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Great Cycling Climbs of the Tour de France - 2019

For me the Tour de France, the Giro d’Italia or even the Vuelta an España don’t really start until you get to the mountains. Sprint stages are boring and intermediate stages are mostly irrelevant. This has a lot to do with the fact most of the riders feel much the same way. Why bother with putting any effort in early on, when you’ve got to go over some of the highest road passes in Europe.

Of course, if you want to actually win, instead of just taking part, that’s exactly what you need to do. Francesco Nibali showed how it’s done by attacking right from the gun in Yorkshire a couple of years back. All the talk that year was how would Froome handle the stretches of Flanders cobbles. Nibali had him beat long before he even reached the cobbles.

Alberto Contador stretched Team Sky almost to the breaking point one day in the crosswinds of central France because he also understood if you give Froome an easy ride to the mountains you’re just playing into his hands. Froome is like some strange exotic insect that is carried on the shoulders of his teammates to halfway up the first mountain climb and then released to do his high cadence dance to the top. Froome was born at altitude trains at altitude and is going to beat you at altitude. Just ask Tom Dumoulin or Nairo Quintana.

As someone obsessed with cycling photography generally, and the great cycling climbs of the Tour de France specifically, the first sight of the mountains just gets me every time. Unusually the first skirmish with the mountains in this year's Tour comes in the first week on stage five in the northern French Alps. Before almost immediately cutting south-east, cross-country towards the Pyrenees, the time trial in Pau, and the mountain top finish on the Col du Tourmalet.

What a day that is shaping up to be. Not only for the race for the yellow jersey but for everyone watching. Either sitting on the top of the Tourmalet or the sofa, this stage will be visually spectacular. Coming across the Pyrenees from Col d'Aubisque in the west via the Coll de Soller takes in some of the most stunning landscapes in Europe. Let’s hope it doesn’t rain.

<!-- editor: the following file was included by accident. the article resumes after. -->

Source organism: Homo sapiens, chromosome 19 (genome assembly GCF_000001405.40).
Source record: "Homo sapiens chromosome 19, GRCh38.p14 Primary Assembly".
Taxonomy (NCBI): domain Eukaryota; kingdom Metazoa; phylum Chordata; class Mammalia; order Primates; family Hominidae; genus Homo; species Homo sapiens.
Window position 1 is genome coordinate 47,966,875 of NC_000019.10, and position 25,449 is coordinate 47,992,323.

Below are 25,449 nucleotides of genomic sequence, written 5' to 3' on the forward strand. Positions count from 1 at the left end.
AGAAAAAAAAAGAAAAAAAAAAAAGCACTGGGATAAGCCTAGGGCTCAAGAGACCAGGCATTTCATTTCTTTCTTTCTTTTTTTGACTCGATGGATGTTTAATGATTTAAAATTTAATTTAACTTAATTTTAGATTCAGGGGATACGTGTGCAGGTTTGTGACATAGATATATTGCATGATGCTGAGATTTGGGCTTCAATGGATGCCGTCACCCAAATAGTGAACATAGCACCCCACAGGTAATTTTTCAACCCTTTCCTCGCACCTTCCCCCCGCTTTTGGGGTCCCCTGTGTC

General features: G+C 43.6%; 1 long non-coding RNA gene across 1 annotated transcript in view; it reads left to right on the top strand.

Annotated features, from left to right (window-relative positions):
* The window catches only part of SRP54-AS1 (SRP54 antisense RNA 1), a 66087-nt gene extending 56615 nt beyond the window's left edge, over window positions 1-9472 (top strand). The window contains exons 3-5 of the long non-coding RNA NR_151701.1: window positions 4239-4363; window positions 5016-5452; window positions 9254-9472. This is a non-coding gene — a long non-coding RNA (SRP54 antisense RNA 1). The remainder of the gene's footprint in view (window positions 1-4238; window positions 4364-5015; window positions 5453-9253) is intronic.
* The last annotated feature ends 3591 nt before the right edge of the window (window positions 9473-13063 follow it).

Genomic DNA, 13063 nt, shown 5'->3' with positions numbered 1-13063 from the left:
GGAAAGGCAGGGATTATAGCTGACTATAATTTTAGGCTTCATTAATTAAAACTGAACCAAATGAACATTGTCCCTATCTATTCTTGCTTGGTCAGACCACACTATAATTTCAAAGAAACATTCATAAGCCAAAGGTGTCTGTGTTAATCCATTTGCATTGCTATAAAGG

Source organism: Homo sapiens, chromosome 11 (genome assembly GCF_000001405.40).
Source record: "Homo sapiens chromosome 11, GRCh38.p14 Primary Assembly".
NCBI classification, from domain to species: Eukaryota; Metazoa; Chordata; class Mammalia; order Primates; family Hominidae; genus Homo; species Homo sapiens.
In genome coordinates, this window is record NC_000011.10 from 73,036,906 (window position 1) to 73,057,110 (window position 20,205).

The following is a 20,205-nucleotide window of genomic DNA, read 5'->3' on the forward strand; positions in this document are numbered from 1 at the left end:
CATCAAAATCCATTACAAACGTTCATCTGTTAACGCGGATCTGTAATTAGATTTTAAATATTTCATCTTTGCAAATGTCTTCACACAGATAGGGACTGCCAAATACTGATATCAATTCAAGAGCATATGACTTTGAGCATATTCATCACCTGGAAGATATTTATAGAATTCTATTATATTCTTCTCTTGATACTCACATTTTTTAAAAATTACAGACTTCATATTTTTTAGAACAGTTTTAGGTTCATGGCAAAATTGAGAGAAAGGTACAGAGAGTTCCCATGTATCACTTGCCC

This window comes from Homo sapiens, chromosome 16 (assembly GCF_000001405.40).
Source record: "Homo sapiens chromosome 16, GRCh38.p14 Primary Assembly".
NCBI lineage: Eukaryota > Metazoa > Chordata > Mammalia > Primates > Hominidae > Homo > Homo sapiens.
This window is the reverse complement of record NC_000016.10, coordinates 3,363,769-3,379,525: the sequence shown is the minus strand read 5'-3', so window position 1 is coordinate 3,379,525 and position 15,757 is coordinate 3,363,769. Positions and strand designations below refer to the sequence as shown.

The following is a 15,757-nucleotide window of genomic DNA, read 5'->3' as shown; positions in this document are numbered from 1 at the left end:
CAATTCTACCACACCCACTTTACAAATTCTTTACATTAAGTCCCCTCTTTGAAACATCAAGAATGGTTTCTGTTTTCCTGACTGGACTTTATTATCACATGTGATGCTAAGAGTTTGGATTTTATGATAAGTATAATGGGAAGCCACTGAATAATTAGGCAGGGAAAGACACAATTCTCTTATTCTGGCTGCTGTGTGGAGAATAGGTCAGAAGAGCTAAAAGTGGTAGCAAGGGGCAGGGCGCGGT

The climb to the mountain top finish on the Tourmalet was made for Team Sky, or as they are now known Team Ineos. With so many of the younger up and coming riders choosing to ride the Giro d’Italia instead of the Tour de France, it's difficult to see any other outcome than a Team Ineos train powering up here with Froome or Geraint Thomas in tow. My money would be on Geraint.

The Tour bypasses both Alpe d’Huez and Mont Ventoux as it heads back up towards the Alps again and the Col d’Izoard. The Izoard seemed for a long time to be confined to the history books but has become a favourite again in the last few years. Climbing firstly up onto a beautiful green wide plateau surrounded on all sides by mountains. The Izoard heads into a series of steep uphill sections interspersed with hairpins before coming out into the barren prehistoric landscape for which it is famous. Think flying dinosaurs, the Pterosaurs, or the Nazgûl if you're a Lord of the Rings fan. Neither would look out of place here.

Francesco Nibali must already be planning his attack on the descent of the Col d’Izoard. It’s steep and twisting, constantly switching back and forth as it plunges down to meet the bottom of the beautiful Col du Lautaret. Which in turn climbs up to meet the southern side of the Col du Galibier. This stage would be more than enough for your average tour rider, but the main GC boys will be trying to keep something back for the challenge of the next day.

And so we come to the Col de I’Iseran. The most spectacular landscape to ride a bike anywhere in Europe. This is neither the Col de la Madeleine or even the Col de la Croix de Fer. This is of an even grander scale than those two epic climbs. This is a ride up through one of the last great wilderness landscapes of the Alps. Don’t expect much in the way of fireworks to start with, but make no mistake this is a judgment day. I would expect to see an early breakaway which the main peloton will spend the day reeling in. As they slowly crumble from the relentless gradient, and the ever reducing oxygen levels, the main contenders will fight it out up to the highest point in the race at the top of the I’Iseran.

 davidt cycling photography prints.